We bought water in bags off of someone’s head. They hand me a bag and Curry says that you bite off the end and drink the water out of the bag. Well me being the germaphob that I am I start looking for some wipes before I put it in my mouth. I was chastised and teased until I gave up and tore the end off with my teeth, spilling all over myself and drank the water. My thoughts were filled with all of the germs I was sure I was ingesting.

Things calmed down a bit as we left the city and climbed the windy mountain road. Up on the mountain overlooking the city were massive houses, owned by government officials. The inequality of it seems really odd to me, but I really don’t want to go into that.

As I looked at the dirt and brightly colored buildings, the garbage mixed with the plants and trees, I am struck with the beauty of the place and it’s people. As we pass villages there are people selling things by the side of the road and just beyond them are children playing with rocks and sticks. They smile and yell “Obruni” and continue to happily play. Completely unaware of all of the things that I think they lack.

We finally arrive at our hotel, which is so different from what I was expecting. I really had prepared myself for the worst. The rooms are HUGE and each room has its own bathroom with flushing toilets and showers. We divvy up the rooms and Ellie and Leah want to share so I suggest bunking up with Rachel’s cousin Jen as it’s really the only logical solution. Jen is AMAZING! We have made an instant connection which makes sharing a room even easier. After we drop our stuff in the rooms Curry suggests that we take a walk into town.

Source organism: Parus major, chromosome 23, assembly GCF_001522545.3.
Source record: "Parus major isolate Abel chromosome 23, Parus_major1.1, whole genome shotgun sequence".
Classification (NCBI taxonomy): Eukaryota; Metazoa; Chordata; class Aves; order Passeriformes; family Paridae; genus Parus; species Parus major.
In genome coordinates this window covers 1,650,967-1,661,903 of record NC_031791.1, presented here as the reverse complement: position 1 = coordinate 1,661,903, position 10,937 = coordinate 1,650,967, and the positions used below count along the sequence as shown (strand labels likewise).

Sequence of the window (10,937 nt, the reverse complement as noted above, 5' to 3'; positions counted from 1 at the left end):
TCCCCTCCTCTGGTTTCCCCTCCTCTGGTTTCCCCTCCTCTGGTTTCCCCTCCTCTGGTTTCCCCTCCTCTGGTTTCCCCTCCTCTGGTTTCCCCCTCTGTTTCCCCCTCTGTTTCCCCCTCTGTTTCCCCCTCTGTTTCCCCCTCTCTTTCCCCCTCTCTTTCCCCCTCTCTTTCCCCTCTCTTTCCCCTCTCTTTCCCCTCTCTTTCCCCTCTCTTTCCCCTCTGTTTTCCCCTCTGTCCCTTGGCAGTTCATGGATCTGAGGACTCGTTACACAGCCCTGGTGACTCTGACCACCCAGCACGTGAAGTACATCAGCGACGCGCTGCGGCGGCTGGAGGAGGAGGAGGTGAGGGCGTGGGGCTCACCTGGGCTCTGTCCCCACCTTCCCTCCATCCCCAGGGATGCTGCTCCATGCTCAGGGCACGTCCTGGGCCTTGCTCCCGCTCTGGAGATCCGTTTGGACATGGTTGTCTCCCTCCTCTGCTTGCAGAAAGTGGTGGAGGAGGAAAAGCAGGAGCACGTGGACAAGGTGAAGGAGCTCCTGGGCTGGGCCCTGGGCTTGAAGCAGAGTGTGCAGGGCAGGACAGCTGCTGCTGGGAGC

We start walking  and people everywhere  stop to stare at the 9 obruni’s, kids yell, taxi’s honk… a lot, and we stare right back. As we’re walking we see some Deaf students from the High School and we sign Hi. A teenage boy sees Ellie and tells me how beautiful she is. He was shocked when I told him that she’s my daughter. I’m really not sure what to think of that. As we walk on we saw a ton of shipping container shops all closed up for the night.

A chicken was in the gutter, an old woman scowled at me for taking a picture of it. Taxi’s are flying past us and we’re trying not to get hit as the sky is growing ever darker. We were about a mile from the hotel when Curry suggests that we turn back. It’s almost time for dinner. On the way back Curry buys us oranges. These have the peel cut off leaving the white pith with a slice cut off the top. Then you squeeze the orange and suck the juice out of the top. Messy, sticky but oh so delicious!

The walk back was treacherous as it is now completely dark and we don’t have any flashlights. Luckily I could see Pablo’s light shirt and Curry’s white legs.
 We made it back to the hotel and Joyce our beautiful hotel manager had dinner waiting for us. We had delicious Chicken, spicy rice and fresh pineapple. I was surprised that Ellie ate the rice, she’s not normally one that likes spicy anything. After a few minutes she leaned over and said, “I can’t taste my Sprite anymore.”
After dinner we all went to our rooms, Jen and I talked and talked or I should say that I went on long enough that I put Jen to sleep. Ok maybe it was the Benadryl that she took before we laid down. A short time after I fell asleep Ellie came in and snuggled. She was a bit homesick and really missing Michael and the boys. I gave her a Benadryl and took another one myself, I knew without it I would never be able to fall asleep. The noises outside were far too interesting. I’m not sure what was out there but they were alive and wanted me to know they were there.